7. Spike (James Marsters)
from the TV Series Buffy the Vampire Slayer (1996-2003)
Heroic and brave with a huge heart. An anti-hero who starts as a villain, but ends up making a huge, ultimate sacrifice, loves big and is often misunderstood. He’s dark and complicated, flawed, funny and intuitive – especially when it comes to Buffy. Both with and without his soul, he still loves big, is loyal and has a fragility about him under all the sarcasm and fierceness, that is always so very human, to me. Bonus points that he’s a vampire, a supernatural “character” genre that I’ve been obsessed with since I was four or five years old. Spike is definitely one of my favorite vampires.
8. The Tenth Doctor (David Tennant)
from the TV Series Doctor Who (1963-1989, 2005-current)
They say that your first doctor is always your favorite, but for me, it was my second (and the series Tenth Doctor) that stole my heart. Though I do love Nine, it is David Tennant’s Ten that captured everything I’d come to love about the series. The anti-hero, the saver of words, the knower of everything and maybe nothing, the tragedy and romance of it all, the unrequited love between him and Rose (which still kills me), his humor and childlike nature that runs in correlation with the weight of his wisdom and sadness.
9. Shane Walsh (Jon Bernthal)
from the TV Series The Walking Dead (2010-current)
I might get kicked out of most Walking Dead conversations for my polarizing view here, but I do love the character of Shane Walsh. At least the television version. He is complex, troubled, loyal, haunted, torn, sometimes misguided, but ultimately a survivor. He does everything from a place of loyalty and protection of the few people he loves in the world. Yes, he is dark and more an anti-hero than hero, but he isn’t a villain, at least not in this reality. And anyway, all the things he did that could be characterized as villainous have now been done by Rick in the hero role. I would have really liked to see where his character would be now had he survived. I think everyone’s reality would be a lot different if he was still alive.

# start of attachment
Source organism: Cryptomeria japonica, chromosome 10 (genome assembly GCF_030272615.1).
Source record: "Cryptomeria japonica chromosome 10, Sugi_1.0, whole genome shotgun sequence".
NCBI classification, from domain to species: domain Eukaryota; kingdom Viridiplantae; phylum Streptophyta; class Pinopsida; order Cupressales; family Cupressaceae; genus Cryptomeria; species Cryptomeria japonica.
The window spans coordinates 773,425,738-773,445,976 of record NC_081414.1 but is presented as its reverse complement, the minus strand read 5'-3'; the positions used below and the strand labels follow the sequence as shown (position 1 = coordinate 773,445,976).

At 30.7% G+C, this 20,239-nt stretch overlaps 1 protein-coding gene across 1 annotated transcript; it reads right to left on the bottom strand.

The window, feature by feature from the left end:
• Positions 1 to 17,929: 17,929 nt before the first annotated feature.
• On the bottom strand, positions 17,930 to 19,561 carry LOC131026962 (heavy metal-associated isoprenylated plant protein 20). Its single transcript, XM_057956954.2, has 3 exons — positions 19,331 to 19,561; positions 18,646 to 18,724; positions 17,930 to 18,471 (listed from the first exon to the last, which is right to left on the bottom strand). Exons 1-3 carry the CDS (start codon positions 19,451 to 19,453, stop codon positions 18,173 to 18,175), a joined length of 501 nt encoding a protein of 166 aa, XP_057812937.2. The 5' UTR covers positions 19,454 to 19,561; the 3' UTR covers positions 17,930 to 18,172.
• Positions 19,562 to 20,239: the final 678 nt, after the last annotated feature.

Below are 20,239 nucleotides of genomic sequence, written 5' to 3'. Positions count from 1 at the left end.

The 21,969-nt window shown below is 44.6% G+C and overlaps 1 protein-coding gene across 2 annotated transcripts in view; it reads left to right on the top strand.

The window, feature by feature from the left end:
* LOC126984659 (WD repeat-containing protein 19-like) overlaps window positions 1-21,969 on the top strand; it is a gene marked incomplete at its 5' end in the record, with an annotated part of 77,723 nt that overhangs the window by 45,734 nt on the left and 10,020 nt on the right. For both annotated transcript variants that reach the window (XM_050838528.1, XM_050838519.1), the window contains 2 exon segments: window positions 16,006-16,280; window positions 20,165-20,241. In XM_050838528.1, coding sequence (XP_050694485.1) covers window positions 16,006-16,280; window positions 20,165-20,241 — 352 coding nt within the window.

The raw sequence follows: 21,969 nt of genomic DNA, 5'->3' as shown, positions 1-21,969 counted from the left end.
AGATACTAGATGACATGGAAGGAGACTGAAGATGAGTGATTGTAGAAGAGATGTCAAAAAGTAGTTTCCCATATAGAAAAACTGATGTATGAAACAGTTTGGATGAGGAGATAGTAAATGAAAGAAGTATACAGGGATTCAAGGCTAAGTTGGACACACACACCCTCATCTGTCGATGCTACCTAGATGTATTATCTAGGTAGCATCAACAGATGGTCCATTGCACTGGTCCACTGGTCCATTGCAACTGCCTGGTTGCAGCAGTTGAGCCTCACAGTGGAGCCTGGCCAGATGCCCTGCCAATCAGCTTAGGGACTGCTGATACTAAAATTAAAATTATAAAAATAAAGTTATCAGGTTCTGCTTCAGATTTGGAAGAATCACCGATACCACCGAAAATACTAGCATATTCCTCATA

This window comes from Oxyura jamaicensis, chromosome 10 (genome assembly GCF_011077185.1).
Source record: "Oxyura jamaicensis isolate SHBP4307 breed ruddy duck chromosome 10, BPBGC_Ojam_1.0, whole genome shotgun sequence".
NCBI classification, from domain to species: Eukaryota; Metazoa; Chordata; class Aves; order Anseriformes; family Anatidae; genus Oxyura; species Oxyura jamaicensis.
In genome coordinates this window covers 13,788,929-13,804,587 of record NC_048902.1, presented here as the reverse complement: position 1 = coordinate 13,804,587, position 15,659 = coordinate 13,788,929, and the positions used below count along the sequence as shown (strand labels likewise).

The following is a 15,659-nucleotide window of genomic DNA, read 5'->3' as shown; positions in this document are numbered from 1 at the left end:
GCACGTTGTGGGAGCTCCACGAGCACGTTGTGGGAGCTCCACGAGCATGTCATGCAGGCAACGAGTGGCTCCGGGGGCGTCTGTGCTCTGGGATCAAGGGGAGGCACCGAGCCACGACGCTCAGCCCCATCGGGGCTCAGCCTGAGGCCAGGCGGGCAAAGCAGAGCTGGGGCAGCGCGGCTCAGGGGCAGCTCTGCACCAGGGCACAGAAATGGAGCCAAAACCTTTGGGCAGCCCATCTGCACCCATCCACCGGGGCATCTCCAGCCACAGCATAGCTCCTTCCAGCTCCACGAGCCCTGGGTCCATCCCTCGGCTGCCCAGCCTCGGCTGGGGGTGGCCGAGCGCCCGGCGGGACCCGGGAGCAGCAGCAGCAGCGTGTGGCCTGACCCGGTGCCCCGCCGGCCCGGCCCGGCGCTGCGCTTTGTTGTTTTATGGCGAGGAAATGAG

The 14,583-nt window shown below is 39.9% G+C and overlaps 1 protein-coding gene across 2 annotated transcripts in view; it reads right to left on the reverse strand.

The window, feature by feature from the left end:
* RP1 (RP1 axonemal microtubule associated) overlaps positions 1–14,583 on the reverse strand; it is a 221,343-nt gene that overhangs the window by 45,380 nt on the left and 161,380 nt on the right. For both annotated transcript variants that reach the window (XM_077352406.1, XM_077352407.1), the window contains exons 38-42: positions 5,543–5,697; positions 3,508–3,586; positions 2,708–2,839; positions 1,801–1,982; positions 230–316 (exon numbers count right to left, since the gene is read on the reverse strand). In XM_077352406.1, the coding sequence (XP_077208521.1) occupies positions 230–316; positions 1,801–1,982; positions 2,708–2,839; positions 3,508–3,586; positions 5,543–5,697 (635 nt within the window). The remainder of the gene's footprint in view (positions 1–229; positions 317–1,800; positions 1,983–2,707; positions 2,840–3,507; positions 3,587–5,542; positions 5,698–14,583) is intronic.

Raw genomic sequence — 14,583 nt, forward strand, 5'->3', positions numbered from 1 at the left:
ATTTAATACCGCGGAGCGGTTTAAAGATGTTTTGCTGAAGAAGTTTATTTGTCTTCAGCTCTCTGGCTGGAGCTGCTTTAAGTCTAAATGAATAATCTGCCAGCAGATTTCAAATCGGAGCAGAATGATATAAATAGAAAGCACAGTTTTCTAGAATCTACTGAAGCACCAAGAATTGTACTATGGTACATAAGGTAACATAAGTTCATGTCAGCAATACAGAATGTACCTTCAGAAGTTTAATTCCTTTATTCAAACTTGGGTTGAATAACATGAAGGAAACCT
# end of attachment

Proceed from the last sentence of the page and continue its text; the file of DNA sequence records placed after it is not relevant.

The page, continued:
10. Lincoln Lee (Seth Gabel)
from the TV Series, Fringe (2008-2013)
Both reality Lincoln Lee’s are favorites of mine, both of their stories, their hearts, their strengths, their vulnerabilities. He is the relatable lens to look through at first (on the main reality), resistant, fearful, but courageous and curious, too. His feelings and friendship with both Olivia always get to me, too.
So, there you have it. The updated Lyriquediscorde Top Ten Male TV Characters list.
Runners-up/honorable mentions go out to Chandler Bing (Friends), Mark Sloane (Grey’s Anatomy), Jack Pearson (This Is Us), Jess Mariano (Gilmore Girls), Christopher Hayden (Gilmore Girls), Eric Northman (True Blood), Jim Halpert (The Office), Seth Cohen (The OC), Don Draper (Mad Men), and Jim Hopper (Stranger Things).